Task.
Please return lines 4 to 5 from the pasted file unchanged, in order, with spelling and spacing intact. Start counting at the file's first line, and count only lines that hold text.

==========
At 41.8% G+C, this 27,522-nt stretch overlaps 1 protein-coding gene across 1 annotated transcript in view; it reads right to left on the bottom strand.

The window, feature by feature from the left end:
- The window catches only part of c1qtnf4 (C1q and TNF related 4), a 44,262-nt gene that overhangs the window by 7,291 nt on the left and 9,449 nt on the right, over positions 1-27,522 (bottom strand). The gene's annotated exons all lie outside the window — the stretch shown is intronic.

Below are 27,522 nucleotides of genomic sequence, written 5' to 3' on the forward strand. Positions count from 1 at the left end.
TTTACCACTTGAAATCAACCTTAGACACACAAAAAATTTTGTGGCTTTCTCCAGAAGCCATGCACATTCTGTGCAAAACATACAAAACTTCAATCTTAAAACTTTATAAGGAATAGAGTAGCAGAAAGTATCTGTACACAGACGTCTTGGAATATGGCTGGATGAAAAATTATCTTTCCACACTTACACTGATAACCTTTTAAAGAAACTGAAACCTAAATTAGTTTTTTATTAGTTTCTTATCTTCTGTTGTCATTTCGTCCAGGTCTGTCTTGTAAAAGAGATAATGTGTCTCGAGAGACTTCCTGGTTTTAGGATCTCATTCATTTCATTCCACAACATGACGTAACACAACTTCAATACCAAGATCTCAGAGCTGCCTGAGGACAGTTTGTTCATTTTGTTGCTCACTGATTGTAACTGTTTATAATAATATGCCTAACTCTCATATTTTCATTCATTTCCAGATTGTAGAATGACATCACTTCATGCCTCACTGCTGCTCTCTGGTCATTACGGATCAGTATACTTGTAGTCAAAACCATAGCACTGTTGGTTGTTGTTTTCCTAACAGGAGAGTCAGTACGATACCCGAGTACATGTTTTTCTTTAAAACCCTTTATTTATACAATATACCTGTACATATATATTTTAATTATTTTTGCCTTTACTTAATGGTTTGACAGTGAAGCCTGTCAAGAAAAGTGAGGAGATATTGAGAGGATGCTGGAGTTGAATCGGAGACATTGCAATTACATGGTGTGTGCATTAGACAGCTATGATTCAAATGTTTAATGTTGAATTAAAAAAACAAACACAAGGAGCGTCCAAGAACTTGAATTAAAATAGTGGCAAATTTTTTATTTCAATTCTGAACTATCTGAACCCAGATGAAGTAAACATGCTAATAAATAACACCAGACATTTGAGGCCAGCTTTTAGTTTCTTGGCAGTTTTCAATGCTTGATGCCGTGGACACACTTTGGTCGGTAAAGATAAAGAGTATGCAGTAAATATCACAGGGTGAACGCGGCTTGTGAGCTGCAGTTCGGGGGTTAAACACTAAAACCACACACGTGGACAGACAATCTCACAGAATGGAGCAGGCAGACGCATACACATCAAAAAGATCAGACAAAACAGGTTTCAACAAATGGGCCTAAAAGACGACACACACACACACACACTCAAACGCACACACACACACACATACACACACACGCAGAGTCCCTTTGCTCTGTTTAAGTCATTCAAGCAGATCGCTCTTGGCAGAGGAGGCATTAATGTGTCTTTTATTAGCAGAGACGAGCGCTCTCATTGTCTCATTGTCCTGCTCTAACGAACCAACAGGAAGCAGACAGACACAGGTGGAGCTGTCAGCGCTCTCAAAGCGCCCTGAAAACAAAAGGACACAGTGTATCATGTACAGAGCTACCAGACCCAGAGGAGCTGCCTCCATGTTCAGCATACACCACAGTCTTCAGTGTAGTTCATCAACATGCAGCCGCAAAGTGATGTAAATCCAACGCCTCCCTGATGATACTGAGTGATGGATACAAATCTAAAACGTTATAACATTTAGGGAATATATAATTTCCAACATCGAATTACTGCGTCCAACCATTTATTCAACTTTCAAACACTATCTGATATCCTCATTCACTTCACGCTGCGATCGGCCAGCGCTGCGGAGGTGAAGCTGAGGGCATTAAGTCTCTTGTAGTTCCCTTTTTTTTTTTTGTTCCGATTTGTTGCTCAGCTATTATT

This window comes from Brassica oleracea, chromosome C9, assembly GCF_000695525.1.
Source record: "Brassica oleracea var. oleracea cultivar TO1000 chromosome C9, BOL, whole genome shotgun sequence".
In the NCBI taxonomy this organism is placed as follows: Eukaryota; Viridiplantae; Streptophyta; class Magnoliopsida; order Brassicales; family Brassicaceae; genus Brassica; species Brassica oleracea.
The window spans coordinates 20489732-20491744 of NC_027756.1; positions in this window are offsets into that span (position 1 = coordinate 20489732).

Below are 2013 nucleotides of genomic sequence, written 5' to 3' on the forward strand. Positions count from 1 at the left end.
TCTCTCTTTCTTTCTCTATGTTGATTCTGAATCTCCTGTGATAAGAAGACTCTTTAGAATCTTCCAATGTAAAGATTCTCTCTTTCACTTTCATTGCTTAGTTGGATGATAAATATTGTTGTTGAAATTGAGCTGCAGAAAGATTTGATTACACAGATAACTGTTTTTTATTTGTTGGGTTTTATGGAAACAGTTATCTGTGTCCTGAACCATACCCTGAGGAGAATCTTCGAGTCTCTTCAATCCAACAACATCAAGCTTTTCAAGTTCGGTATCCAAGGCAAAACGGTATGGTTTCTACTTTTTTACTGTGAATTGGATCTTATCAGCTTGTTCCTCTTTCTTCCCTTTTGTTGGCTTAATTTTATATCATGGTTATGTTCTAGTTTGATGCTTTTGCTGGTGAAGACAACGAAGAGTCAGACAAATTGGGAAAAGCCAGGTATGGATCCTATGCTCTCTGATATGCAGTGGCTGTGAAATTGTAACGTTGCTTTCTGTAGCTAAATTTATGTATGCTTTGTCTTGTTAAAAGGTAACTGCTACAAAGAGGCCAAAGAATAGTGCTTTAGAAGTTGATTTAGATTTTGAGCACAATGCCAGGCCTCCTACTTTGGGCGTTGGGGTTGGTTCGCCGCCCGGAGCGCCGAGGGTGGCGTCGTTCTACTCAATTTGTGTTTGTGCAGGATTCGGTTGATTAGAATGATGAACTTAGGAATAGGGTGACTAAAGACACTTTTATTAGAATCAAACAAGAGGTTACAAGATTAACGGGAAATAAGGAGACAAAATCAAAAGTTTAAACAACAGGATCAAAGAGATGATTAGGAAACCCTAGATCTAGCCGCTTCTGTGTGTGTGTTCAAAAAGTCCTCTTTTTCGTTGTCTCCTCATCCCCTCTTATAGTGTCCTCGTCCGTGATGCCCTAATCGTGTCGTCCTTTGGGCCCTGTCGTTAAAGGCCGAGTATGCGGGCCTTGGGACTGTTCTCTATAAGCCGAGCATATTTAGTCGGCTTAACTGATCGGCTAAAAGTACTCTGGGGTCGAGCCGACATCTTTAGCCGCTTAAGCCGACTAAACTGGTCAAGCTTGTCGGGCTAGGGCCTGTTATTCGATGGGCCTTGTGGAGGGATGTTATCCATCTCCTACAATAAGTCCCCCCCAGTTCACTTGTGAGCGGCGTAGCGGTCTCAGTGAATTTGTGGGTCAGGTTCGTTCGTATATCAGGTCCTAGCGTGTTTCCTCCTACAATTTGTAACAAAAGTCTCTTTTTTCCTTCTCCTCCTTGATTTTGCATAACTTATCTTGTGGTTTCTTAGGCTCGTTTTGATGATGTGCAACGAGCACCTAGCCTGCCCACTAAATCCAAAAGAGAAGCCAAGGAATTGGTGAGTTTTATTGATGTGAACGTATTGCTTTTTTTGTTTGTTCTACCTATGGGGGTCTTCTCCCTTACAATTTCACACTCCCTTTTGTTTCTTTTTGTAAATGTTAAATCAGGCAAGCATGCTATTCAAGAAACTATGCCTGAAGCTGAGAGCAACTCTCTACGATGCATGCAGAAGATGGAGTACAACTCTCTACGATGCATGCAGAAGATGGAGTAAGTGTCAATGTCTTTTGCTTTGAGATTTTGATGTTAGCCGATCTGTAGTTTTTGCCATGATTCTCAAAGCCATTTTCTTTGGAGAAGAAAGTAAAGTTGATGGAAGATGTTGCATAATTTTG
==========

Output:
Below are 27,522 nucleotides of genomic sequence, written 5' to 3' on the forward strand. Positions count from 1 at the left end.
TTTACCACTTGAAATCAACCTTAGACACACAAAAAATTTTGTGGCTTTCTCCAGAAGCCATGCACATTCTGTGCAAAACATACAAAACTTCAATCTTAAAACTTTATAAGGAATAGAGTAGCAGAAAGTATCTGTACACAGACGTCTTGGAATATGGCTGGATGAAAAATTATCTTTCCACACTTACACTGATAACCTTTTAAAGAAACTGAAACCTAAATTAGTTTTTTATTAGTTTCTTATCTTCTGTTGTCATTTCGTCCAGGTCTGTCTTGTAAAAGAGATAATGTGTCTCGAGAGACTTCCTGGTTTTAGGATCTCATTCATTTCATTCCACAACATGACGTAACACAACTTCAATACCAAGATCTCAGAGCTGCCTGAGGACAGTTTGTTCATTTTGTTGCTCACTGATTGTAACTGTTTATAATAATATGCCTAACTCTCATATTTTCATTCATTTCCAGATTGTAGAATGACATCACTTCATGCCTCACTGCTGCTCTCTGGTCATTACGGATCAGTATACTTGTAGTCAAAACCATAGCACTGTTGGTTGTTGTTTTCCTAACAGGAGAGTCAGTACGATACCCGAGTACATGTTTTTCTTTAAAACCCTTTATTTATACAATATACCTGTACATATATATTTTAATTATTTTTGCCTTTACTTAATGGTTTGACAGTGAAGCCTGTCAAGAAAAGTGAGGAGATATTGAGAGGATGCTGGAGTTGAATCGGAGACATTGCAATTACATGGTGTGTGCATTAGACAGCTATGATTCAAATGTTTAATGTTGAATTAAAAAAACAAACACAAGGAGCGTCCAAGAACTTGAATTAAAATAGTGGCAAATTTTTTATTTCAATTCTGAACTATCTGAACCCAGATGAAGTAAACATGCTAATAAATAACACCAGACATTTGAGGCCAGCTTTTAGTTTCTTGGCAGTTTTCAATGCTTGATGCCGTGGACACACTTTGGTCGGTAAAGATAAAGAGTATGCAGTAAATATCACAGGGTGAACGCGGCTTGTGAGCTGCAGTTCGGGGGTTAAACACTAAAACCACACACGTGGACAGACAATCTCACAGAATGGAGCAGGCAGACGCATACACATCAAAAAGATCAGACAAAACAGGTTTCAACAAATGGGCCTAAAAGACGACACACACACACACACACTCAAACGCACACACACACACACATACACACACACGCAGAGTCCCTTTGCTCTGTTTAAGTCATTCAAGCAGATCGCTCTTGGCAGAGGAGGCATTAATGTGTCTTTTATTAGCAGAGACGAGCGCTCTCATTGTCTCATTGTCCTGCTCTAACGAACCAACAGGAAGCAGACAGACACAGGTGGAGCTGTCAGCGCTCTCAAAGCGCCCTGAAAACAAAAGGACACAGTGTATCATGTACAGAGCTACCAGACCCAGAGGAGCTGCCTCCATGTTCAGCATACACCACAGTCTTCAGTGTAGTTCATCAACATGCAGCCGCAAAGTGATGTAAATCCAACGCCTCCCTGATGATACTGAGTGATGGATACAAATCTAAAACGTTATAACATTTAGGGAATATATAATTTCCAACATCGAATTACTGCGTCCAACCATTTATTCAACTTTCAAACACTATCTGATATCCTCATTCACTTCACGCTGCGATCGGCCAGCGCTGCGGAGGTGAAGCTGAGGGCATTAAGTCTCTTGTAGTTCCCTTTTTTTTTTTTGTTCCGATTTGTTGCTCAGCTATTATT